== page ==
The racial divide has changed slightly as there is now emerging a black elite in South Africa, an elite that embraces the conspicuous consumption habits and the ‘bling’ culture of the West. But what is so disconcerting is that it is some ANC politicians that are among the worst culprits of this elite, having a wilful disregard for the poor. By blatantly flaunting their wealth and having a less than ethical approach to their financial affairs, they demonstrate a crassness that is difficult to fathom. Gumede relates the story of one politician, presumably unselfconsciously, using a luxury Hummer SUV to campaign in one of the country’s poorest townships.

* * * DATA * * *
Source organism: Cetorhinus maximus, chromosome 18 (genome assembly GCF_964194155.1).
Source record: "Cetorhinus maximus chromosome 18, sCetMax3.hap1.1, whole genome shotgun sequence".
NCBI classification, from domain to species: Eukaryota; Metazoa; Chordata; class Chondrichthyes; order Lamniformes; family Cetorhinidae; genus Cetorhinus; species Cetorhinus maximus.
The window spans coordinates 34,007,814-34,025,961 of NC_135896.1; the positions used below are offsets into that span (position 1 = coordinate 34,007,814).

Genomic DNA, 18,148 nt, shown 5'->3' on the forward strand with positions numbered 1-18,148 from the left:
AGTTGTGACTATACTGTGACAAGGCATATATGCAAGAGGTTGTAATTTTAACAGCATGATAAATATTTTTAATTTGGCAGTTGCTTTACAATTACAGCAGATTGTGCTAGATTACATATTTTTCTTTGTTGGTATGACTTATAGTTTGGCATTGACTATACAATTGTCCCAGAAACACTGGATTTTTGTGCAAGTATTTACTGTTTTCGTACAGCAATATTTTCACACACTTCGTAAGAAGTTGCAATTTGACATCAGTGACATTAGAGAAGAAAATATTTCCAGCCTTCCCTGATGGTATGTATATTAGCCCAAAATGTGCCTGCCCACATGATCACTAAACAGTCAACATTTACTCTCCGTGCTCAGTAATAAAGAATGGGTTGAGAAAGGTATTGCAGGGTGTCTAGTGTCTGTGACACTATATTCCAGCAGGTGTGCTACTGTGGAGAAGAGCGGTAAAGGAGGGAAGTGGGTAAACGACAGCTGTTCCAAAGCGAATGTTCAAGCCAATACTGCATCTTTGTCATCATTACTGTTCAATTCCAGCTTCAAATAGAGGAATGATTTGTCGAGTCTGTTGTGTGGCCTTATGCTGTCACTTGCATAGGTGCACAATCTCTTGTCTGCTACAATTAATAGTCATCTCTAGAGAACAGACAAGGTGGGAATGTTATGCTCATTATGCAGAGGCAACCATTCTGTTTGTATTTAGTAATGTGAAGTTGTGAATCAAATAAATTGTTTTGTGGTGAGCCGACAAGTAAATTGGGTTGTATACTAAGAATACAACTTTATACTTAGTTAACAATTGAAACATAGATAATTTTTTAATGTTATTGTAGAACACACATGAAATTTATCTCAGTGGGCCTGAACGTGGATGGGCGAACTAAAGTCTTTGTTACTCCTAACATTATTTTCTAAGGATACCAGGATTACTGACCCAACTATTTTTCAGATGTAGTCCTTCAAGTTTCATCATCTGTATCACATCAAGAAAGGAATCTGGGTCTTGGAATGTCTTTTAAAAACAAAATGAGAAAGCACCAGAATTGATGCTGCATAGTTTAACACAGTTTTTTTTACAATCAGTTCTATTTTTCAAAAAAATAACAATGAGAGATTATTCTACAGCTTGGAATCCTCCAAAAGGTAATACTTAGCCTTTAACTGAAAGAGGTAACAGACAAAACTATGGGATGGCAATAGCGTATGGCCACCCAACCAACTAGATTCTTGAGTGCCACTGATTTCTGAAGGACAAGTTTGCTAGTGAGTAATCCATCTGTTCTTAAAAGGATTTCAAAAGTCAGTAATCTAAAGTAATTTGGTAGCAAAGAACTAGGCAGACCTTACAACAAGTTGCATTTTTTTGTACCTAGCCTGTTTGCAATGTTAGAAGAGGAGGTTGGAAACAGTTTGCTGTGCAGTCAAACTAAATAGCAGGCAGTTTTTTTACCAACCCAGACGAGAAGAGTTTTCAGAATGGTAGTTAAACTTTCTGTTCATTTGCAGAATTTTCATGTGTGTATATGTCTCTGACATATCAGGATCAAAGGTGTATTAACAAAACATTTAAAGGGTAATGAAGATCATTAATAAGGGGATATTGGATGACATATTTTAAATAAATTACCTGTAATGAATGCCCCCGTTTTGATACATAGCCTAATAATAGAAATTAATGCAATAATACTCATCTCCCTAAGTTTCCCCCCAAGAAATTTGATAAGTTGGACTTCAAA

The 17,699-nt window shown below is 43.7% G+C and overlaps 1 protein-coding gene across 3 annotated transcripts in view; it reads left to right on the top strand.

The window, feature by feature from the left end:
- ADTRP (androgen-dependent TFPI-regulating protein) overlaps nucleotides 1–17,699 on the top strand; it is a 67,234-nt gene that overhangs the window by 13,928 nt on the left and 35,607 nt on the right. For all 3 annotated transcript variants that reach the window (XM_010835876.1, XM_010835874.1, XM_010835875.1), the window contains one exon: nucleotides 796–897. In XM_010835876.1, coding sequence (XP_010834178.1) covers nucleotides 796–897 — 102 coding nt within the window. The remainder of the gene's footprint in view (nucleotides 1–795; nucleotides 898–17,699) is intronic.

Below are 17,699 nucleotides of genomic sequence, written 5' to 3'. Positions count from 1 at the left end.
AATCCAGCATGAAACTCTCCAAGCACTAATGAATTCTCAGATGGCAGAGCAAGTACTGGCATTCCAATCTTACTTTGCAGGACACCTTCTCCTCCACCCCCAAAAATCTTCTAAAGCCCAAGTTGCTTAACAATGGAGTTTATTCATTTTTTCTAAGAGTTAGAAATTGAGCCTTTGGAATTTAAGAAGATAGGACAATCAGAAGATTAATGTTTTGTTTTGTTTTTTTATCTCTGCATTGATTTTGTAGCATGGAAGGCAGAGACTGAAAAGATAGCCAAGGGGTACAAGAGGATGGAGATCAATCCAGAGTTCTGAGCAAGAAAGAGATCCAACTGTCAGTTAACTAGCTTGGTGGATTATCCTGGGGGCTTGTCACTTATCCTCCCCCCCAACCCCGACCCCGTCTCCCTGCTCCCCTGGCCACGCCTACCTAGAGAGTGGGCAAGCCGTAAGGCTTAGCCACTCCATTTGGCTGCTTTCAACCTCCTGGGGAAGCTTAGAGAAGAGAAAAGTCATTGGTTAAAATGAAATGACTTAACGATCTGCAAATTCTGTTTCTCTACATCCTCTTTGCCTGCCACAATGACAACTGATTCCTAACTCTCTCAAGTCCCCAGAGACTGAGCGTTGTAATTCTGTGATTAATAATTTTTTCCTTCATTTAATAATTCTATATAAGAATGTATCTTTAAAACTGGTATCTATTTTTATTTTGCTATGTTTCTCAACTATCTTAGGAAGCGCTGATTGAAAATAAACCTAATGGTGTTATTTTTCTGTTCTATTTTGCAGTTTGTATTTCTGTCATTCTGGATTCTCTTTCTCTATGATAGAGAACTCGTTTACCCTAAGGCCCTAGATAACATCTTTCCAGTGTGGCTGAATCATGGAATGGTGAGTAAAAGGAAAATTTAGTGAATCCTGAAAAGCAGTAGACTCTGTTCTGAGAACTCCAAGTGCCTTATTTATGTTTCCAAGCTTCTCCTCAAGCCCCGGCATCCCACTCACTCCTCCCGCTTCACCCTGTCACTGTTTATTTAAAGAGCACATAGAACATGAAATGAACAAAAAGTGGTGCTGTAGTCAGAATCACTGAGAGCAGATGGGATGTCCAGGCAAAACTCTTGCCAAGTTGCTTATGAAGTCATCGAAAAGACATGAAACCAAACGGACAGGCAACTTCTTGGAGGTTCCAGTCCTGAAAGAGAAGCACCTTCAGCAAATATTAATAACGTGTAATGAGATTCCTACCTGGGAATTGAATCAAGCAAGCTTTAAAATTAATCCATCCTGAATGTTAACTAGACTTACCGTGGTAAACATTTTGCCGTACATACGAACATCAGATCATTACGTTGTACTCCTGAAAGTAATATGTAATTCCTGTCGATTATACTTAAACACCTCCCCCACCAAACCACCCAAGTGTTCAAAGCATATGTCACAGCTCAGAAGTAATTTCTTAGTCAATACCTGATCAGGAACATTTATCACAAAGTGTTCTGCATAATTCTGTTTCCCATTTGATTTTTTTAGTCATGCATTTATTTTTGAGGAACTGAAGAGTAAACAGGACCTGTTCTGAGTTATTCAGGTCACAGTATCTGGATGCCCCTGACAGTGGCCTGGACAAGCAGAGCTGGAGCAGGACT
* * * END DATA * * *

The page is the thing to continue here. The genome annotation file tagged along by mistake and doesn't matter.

Just why Gumede chose to publish this compendium at this time might be related to the ANC holding its 53rd national elective conference in Mangaung in mid-December 2012. The national conference is held every five years, and this year’s event is expected to throw up another battle for the party’s leadership, much the same way as the 2007 conference, held at Polokwane, unseated Jacob Zuma’s predecessor, Thabo Mbeki, as party president. Mbeki was to resign as national president the following year.

A poignant relevance

But the publication of Restless Nation also has another much more poignant relevance as it coincided with the tragedy at Lonmin’s Marikana platinum mine when 44 died – two members of the South African police hacked to death and 42 demonstrators shot and killed during a wildcat strike over wages by rock drill workers. In a nutshell, these tragic events illustrate just what Gumede is warning us about.